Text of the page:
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World oil prices spring back after heavy slump

Oil prices gained about 3% on Friday a day after recording their biggest daily drop in several years on US President Donald Trump’s vow to impose more tariffs on Chinese imports.

For the week, crude oil benchmarks recorded a loss.

Washington’s new tariffs on China, due to take effect on Sept. 1, intensify the trade war between the world’s top two economies. Any resulting economic slowdown could hurt crude demand.

Brent crude LCOc1 futures for October delivery settled at $61.89 a barrel, up $1.39, or 2.30%. The global benchmark slid more than 7% on Thursday, the steepest daily drop in more than three years.

WTI crude CLc1 futures for September delivery settled at $55.66 a barrel, rising $1.71, or 3.17%, after Thursday’s nearly 8% plunge, the biggest loss in more than four years. For the week, Brent lost about 2.7%, while WTI shed about 1.2%.

Before Thursday’s decline, crude futures had seen a fragile rally supported by steady drawdowns in US inventories but pressured by a shaky global demand outlook.

Gold prices steady in a seesaw trade

Gold steadied on Friday in seesaw trade as the dollar retreated on lackluster US jobs data, putting bullion on course to notch its best week in six weeks following a surge of more than 2% in the previous session as US-China trade relations soured further.

Spot gold was steady at $1,444.86 per ounce at 01:41 p.m. EDT (1741 GMT), retracing earlier declines of about 1%. The yellow metal is up nearly 2% so far this week.

US gold futures settled 1.8% higher at $1,457.50.

Bullion rose more than 2% on Thursday after US President Donald Trump said he would slap an extra 10% tariff on $300 billion worth of Chinese imports and would raise it further if trade talks do not progress.

Separately, palladium fell 1.5 % to $1,403.41 per ounce, after breaking below the $1,400 level for the first time since mid-June to its lowest in more than seven weeks at $1,378.50. Platinum was up 0.3% at $846.30 per ounce, while silver fell 0.4% to $16.26 per ounce.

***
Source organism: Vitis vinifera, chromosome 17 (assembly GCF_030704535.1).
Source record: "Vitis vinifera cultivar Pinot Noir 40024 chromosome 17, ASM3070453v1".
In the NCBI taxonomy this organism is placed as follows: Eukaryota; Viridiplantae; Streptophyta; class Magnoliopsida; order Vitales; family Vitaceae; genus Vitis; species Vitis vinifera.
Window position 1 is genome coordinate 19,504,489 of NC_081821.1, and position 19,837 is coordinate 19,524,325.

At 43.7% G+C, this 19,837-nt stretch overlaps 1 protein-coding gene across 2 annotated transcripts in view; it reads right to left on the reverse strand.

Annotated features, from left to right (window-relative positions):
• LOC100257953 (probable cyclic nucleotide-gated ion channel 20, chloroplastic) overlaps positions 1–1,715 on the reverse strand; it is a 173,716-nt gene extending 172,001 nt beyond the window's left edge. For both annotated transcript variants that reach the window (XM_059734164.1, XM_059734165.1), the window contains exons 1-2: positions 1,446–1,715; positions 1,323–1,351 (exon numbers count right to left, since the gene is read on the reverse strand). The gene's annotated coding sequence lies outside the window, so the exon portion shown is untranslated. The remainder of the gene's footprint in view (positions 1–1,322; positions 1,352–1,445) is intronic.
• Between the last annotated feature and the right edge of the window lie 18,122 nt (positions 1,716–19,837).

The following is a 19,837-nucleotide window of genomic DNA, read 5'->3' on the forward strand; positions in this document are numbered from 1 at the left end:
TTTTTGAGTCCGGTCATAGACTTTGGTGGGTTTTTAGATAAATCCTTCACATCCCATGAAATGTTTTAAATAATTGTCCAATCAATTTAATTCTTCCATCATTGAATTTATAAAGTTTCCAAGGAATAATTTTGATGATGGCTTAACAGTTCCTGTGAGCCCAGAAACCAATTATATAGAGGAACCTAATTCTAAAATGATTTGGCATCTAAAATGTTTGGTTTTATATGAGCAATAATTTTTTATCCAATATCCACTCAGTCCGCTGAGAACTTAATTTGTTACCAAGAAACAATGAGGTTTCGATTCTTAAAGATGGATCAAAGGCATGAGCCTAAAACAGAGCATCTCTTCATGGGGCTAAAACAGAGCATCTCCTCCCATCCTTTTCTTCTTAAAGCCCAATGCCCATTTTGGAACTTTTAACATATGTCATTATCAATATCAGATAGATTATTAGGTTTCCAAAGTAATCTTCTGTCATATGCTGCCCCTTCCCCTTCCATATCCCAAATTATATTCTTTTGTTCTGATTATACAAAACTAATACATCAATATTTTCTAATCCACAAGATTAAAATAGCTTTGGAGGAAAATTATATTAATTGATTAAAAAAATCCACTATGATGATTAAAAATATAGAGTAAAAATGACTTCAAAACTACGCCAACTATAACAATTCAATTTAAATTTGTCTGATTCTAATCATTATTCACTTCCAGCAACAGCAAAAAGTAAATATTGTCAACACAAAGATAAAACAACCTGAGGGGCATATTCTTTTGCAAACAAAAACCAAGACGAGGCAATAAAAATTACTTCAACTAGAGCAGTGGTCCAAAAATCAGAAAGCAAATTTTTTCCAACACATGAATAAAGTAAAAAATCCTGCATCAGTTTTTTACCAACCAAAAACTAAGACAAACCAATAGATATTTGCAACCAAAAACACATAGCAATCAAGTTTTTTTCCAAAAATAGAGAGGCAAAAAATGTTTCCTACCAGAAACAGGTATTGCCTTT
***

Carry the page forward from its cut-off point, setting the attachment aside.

Malaysian palm oil charts first monthly gain since January

Malaysian palm oil futures charted their first monthly gain since January at the close of trade on Wednesday, ending around a seven-week high on support from export data released by cargo surveyors.

The benchmark palm oil contract for October delivery on the Bursa Malaysia Derivatives Exchange was up 0.4 percent at 2,070 ringgit ($501.82) a tonne at the end of the trading day, its sixth gain in seven sessions. It earlier rose to a seven-week peak of 2,075 ringgit, which was also its intraday high on Monday. Markets were closed on Tuesday for a public holiday. July Palm oil prices were up 6.1percent on the month after five consecutive months of losses. Palm oil could be peaking in a range of 2,076-2,083 ringgit a tonne, as suggested by a Fibonacci ratio analysis said.

London copper moves higher

Copper prices in London rose on Wednesday ahead of an expected interest rate cut by the US Federal Reserve, but were on track to fall this month amid slowing growth from top consumer China.

The Fed is expected to lower interest rates on Wednesday for the first time in over a decade, which should support commodities prices by boosting growth and weakening the U.S. dollar, making metals cheaper for buyers with other currencies. Three-month copper on the London Metal Exchange (LME) rose 0.2 percent to $5,958 a tonne by 0432 GMT, but is still heading for a monthly fall as the year-long US-China trade war weighed on global growth and metal demand.

 

India 2019-20 cotton output estimate revised lower